The next thing that affects us as we lose teeth is basically a direct result of the physical changes, is aesthetic, cosmetic changes, so what happens cosmetically? What happens aesthetically?
Lack of Teeth Results in Aged Appearance
Number one I’ve mentioned a few times already about bite collapse, and that’s what happens. We lose our back teeth. We lose the stops that stop our jaw from closing, so our jaw closes more than it should and this dimension closes, so it changes how the face looks visually. It changes how it functions, so literally our chin and nose start getting closer together. It does make us look older. You look at anybody who looks old, you do the measurements. You’ll probably find that this dimension has been decreased. Our lips become much thinner.
The lips and the mouth here is supported by the teeth. If these teeth are lost, if our bite closes up, then our lips become quite thin and as you’re going to see in some of the clinical slides it almost looks like the person doesn’t have any pink border of the lips. Our facial lines, although we all get them as we get older, if our face scrunches up then these become exaggerated, so simply by restoring a person’s bite, by correcting the vertical dimension, we can soften some of those features and of course we change the proportions as well, so inevitably it makes us look younger. And lastly—another thing that can happen as we close up, and this part of the face closes up, sometimes we get jowls where literally our chin can kind of curl underneath, and you’re going to see this in a couple of slides as well.
Dental Implant Patient—Difficulty with Dentures
This is Cecile. She’d been missing teeth for well over 25 years. She has full upper and lower dentures and she’s having difficulty with them. She’s having difficulty chewing with them and of course, she’s also now concerned about the aesthetics. I asked her to close together and I took a picture, and if you take a look she looks very unhappy. It looks like she’s frowning. In fact she’s not, but if you take a look at the lines here there are very deep lines here. In the corner of the mouth the lip is turned, and almost looks like the nose is touching the upper lip. I ask her to smile and you take a look and you can’t even see teeth.
If you look really closely, if you can zoom in on your computer, you can just barely see some teeth there, but look at the difference you see here when we put some teeth in there. That gives proper lip support, proper face support, and look at the change in the lines of the face, look at the change in how much of the pink of the lips are showing, and how much support is here in the upper lip, so that’s a huge change. And all we’ve done is put some teeth where they belong, not only for function, but also for aesthetics, and also for facial support.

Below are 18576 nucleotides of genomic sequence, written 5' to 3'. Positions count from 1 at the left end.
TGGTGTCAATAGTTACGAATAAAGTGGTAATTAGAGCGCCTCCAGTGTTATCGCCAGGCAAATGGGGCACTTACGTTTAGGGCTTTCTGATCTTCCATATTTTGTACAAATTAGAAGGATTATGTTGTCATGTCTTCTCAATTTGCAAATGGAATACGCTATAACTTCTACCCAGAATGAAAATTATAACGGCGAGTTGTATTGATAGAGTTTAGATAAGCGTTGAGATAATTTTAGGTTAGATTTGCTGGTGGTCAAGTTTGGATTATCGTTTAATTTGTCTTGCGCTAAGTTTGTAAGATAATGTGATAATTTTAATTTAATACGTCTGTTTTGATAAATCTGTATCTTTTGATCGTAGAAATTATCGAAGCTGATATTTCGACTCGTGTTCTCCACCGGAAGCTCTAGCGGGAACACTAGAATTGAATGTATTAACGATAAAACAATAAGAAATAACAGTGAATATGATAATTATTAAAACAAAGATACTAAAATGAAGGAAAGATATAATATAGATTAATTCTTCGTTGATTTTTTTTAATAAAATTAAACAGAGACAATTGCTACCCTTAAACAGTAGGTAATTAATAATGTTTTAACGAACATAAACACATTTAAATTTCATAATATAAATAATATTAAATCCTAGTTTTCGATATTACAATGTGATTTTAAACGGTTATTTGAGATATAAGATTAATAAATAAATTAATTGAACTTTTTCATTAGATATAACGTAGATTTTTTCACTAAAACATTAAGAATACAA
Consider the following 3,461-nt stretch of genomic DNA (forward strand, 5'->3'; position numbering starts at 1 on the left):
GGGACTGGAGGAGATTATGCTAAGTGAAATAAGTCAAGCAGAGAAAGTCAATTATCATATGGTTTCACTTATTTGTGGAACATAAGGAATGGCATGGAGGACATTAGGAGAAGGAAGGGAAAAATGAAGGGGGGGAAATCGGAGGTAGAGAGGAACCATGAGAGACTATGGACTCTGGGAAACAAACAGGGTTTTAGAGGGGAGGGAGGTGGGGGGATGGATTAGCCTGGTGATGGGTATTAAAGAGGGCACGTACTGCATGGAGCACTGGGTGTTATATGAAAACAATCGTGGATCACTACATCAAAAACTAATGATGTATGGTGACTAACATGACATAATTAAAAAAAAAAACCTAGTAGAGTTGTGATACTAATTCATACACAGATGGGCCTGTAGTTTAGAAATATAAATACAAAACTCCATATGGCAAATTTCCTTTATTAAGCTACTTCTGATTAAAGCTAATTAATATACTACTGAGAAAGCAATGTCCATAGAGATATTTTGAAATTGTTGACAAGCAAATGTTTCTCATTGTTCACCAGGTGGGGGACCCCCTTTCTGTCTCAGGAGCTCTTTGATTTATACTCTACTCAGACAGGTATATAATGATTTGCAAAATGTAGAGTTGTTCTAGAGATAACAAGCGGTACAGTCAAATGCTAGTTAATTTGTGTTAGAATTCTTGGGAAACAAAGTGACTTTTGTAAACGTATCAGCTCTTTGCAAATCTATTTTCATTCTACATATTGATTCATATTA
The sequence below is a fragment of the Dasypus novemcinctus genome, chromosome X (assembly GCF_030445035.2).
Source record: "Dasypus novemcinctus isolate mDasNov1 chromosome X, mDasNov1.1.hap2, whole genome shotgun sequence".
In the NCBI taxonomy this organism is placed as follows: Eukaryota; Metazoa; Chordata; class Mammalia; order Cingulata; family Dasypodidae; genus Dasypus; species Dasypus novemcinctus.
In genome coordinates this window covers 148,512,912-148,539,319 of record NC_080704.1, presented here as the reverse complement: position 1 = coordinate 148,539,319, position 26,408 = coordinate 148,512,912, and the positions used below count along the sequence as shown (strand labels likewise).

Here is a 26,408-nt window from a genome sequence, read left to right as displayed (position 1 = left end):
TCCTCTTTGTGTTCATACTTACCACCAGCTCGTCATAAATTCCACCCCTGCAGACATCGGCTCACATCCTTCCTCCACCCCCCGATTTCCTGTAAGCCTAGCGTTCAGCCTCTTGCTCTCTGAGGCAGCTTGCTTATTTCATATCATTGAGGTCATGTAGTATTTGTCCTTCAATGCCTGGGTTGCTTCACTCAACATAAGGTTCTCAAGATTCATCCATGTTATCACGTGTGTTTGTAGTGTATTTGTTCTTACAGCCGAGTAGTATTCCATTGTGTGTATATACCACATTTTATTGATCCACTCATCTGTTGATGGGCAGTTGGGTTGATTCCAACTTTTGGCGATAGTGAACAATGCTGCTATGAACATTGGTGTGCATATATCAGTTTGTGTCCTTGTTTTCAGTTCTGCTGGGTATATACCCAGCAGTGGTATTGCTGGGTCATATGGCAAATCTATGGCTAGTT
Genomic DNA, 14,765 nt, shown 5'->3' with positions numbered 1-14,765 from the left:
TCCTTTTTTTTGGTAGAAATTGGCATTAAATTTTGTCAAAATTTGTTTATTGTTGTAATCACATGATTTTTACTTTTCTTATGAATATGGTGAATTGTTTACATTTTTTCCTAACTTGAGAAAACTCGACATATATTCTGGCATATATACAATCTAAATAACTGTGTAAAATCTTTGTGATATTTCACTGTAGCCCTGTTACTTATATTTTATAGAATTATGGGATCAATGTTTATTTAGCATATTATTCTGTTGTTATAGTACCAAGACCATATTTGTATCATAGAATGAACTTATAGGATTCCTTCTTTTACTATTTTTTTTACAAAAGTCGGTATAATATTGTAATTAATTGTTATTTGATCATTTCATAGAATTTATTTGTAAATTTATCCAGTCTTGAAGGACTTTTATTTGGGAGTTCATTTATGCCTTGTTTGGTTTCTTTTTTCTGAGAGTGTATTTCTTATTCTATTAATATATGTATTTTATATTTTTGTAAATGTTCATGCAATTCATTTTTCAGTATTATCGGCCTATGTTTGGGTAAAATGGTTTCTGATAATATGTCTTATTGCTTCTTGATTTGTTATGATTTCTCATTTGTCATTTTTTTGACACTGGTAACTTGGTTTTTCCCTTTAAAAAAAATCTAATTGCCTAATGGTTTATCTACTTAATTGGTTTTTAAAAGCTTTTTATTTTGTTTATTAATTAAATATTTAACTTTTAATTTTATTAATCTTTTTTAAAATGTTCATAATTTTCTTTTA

Some other close ups here showing the same thing. What happens when our face starts to collapse? Look at the lower lip. It almost disappears. In the corner of the mouth you can’t see the lower part of the lip and these lines are exaggerated, and the next one is even more exaggerated. Now this is what happens when the teeth are out. This person’s teeth have been taken out. This whole part of the face has just collapsed inwards. Looking at a profile view, same thing, take a look at the upper lip. It’s very flat in this picture. You can barely see any pink of the lips, it’s very, very thin, and even the chin is becoming more pronounced as this whole part of the face starts to flatten back.
Next couple of pictures I’m going to show you are not patients of ours but they’re so dramatic I felt they’d be valuable for you to see. We have a book in our office. It’s written by a dentist in the United States. His name’s Charles Babbush and his book is called, “A Consumer’s Guide to Dental Implant”. This shows how dramatic and how traumatic tooth loss can be especially in the end stages. It shows how much facial collapse can occur. Take a look at this picture and then next take a look at the picture showing how the face changes and metamorphosizes when you do have proper facial support for our teeth, lips, and so on. And this next picture is very dramatic. It almost looks photo-shopped. It shows how much this part of the face can really fall in and collapse. The difference between one picture and the next is with teeth in place and with teeth out.
Lastly, this last picture here shows the difference that will occur when you have not only teeth but you also have implants. Implants can provide even better support than dentures for several reasons. One is the teeth can be put where they need to be for proper lip support, and facial support, and function, and speech, as opposed to where they need to be to make the dentures stable and without going into long detail there is a difference, and it’s a difference in this picture to the next. There’s been no other changes, been no other cosmetic surgery or anything like that, but just take a look at the difference in the person’s face. The wrinkles, the face support when you go from having no teeth or poor fitting teeth, to having some implants in place and proper teeth and smile. It totally changes everything.